Monday, October 31, 2011

Respond So Very Promptly

One thing I absolutely love about this time of year is that it signals the official launch of Newman’s Own Party Season! Sure, spring and summer parties are fine, but I much prefer those that occur during the fall and winter months because: a) we have snazzier fashion choices, b) we’re offered snazzier food choices, and c) there’s less sweating.

And even though it’s a party, certain rules exists that one must follow, the primary one being that of the RSVP. The RSVP is a request for a response from the invited person. It comes from the French phrase répondez s'il vous plaît, meaning "Please respond". That’s your cue to answer ‘yes’ or ‘no’. It’s quite simple, but not practiced as diligently as it should be.

I have been guilty of a last minute RSVP recently. Although it was a family ‘do, I verbally responded to the key players, but I didn’t officially notify the hostess until a couple of days prior to the event. Shame on me. I felt terrible and vowed never to leave a hostess hanging in such a manner because I know what it’s like to have potential guests who don’t commit. Having learned my lesson, I shall now pass my vast knowledge of party etiquette on to you.

The ‘Maybe’ option on an invitation (we see them quite a bit on electronic invitations) drives me mad. A decent host will issue invitations weeks before a party, and your selection of ‘Maybe’ sends the message I’ll come, unless I find something better to do. Typically, a host will request an official ‘yes’ or ‘no’ by a certain date, so there’s really no need to respond immediately with a ‘maybe’. Your host needs an accurate head count in order to know how much food to prepare and how much wine to have on hand. If you actually show up to the party, still on the ‘maybe’ list, you may be out of luck when it comes to cheese ball portions and the good wine.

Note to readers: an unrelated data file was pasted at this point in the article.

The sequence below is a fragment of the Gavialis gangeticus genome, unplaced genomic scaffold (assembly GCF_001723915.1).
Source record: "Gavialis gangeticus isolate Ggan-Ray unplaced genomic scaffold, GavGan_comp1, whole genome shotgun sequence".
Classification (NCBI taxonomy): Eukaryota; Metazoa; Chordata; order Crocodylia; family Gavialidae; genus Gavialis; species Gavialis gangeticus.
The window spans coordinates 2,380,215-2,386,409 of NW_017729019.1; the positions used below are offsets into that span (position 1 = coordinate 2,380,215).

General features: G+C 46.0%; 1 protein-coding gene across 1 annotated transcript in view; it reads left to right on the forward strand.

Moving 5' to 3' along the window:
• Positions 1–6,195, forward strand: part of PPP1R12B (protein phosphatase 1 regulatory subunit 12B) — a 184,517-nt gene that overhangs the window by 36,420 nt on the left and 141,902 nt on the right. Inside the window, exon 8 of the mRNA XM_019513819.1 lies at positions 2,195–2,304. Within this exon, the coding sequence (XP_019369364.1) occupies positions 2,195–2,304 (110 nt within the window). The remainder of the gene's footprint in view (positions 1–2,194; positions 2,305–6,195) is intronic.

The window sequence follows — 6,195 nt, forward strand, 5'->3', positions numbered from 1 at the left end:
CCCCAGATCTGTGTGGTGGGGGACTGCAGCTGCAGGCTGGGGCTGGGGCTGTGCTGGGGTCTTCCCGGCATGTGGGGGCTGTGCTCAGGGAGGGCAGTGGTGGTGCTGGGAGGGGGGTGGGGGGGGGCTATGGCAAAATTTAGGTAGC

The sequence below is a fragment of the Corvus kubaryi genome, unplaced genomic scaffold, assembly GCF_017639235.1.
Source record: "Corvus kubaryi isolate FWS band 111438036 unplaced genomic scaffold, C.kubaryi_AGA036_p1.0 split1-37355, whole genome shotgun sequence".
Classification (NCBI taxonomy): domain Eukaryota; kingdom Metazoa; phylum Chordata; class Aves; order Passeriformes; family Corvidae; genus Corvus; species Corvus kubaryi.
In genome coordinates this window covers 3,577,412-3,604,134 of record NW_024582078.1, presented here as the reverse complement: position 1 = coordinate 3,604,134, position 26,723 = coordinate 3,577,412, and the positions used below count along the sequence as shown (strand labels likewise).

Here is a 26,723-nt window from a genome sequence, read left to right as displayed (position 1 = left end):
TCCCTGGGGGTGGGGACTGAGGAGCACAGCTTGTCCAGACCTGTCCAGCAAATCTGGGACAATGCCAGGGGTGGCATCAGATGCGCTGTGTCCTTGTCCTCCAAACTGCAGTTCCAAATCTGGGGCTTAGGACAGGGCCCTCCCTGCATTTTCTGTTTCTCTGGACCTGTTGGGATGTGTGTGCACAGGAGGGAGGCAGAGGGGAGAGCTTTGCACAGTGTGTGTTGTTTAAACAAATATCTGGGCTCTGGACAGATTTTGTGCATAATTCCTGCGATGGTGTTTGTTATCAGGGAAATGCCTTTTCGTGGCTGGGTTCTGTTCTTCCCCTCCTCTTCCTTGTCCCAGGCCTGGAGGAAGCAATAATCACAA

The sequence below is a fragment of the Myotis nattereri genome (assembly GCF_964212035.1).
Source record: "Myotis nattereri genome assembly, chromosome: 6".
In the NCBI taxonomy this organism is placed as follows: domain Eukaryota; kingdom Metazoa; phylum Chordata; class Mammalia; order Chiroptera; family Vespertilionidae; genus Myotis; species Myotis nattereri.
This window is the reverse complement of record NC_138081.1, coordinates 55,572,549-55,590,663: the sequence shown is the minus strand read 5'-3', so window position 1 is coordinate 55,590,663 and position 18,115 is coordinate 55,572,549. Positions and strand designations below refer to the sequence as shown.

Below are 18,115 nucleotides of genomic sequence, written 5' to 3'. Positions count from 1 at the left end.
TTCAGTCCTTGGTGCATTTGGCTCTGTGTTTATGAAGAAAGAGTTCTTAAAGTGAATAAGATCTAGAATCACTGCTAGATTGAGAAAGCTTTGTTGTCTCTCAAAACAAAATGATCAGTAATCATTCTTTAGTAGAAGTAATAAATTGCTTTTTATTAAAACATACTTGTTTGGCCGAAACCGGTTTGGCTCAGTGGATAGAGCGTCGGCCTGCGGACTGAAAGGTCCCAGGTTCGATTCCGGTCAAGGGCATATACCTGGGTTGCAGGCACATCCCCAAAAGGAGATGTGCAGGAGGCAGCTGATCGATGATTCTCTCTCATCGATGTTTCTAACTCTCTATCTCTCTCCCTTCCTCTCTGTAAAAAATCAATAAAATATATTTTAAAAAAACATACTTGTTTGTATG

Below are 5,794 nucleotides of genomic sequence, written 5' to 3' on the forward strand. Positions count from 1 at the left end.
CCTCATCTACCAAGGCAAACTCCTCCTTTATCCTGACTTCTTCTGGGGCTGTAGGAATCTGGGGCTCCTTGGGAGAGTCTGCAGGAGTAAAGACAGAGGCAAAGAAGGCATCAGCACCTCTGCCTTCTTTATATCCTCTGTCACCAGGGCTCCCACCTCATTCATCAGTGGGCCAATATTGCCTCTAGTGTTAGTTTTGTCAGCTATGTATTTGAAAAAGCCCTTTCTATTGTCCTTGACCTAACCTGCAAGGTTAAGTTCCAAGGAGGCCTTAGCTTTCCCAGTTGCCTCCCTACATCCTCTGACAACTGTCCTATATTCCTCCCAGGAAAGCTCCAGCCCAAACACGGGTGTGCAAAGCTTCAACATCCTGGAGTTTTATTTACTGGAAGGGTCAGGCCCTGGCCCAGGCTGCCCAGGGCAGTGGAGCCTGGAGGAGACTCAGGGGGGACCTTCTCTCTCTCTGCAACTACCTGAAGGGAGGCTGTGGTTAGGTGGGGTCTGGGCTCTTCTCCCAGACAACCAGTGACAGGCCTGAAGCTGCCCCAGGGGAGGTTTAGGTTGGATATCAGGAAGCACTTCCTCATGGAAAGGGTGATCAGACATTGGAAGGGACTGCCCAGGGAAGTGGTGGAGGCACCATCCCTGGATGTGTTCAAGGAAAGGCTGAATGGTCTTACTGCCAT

‘Yes’ responders are my favorites, particularly when they show up. Should you RSVP a ‘yes’ and are struck by an illness, family emergency, or a recent arrest, contact your hostess immediately, offering your regrets. That’s classy, especially if you’re the latter and it’s your one opportunity to make a phone call.

‘No’ responders usually feel the need to explain why they can’t attend. I don’t need an explanation, but word to the wise: I party by the Three Strike Rule. If I’ve invited you to three different parties and you’ve yet to come to one, you’re off the list, especially if you’ve responded ‘maybe’ to each one and have yet to show. I take a tough love approach to throwing parties.

As much as I adore going to parties, I simply can’t make them all, unfortunately. I work wonky hours sometimes, which keeps me away from a few shindigs. My husband works nights, and, call me old-fashioned, I don’t go to parties without him unless it’s hosted by a family member or is one of those ‘Girls Only’ type of things (Pampered Chef parties, bridal showers, baby showers, etc.) held in someone’s home or in a restaurant (I won’t go if it takes place in a club – especially if it’s a baby shower (tacky) – because, as a happily married woman, I don’t believe I have any business hanging out in bars without my husband present, even if it is with ‘the girls’. I didn’t always feel this way, but after a Come to Jesus moment a few years ago, I realized this is what’s right for me. It may not be right for you, and that’s okay. You’re not me, and I’m not you, so let’s just band together and practice individuality, shall we? ) I mention this because I get many invitations to clubs, thanks to the number of musicians I know who want me to come to their shows, and I simply want to set the record straight. It’s not you, it’s me. It’s always me. When I must turn down a request for my presence, I’m always sure to thank the hostess for including me on her invite list.

The point of this little musing is to remind you that it’s common courtesy to respond promptly and accurately to your party invitations. The pointer point of it is to let you know that the size of my cheese ball depends on you. And I take my cheese balls very, very seriously.

Beth Newman
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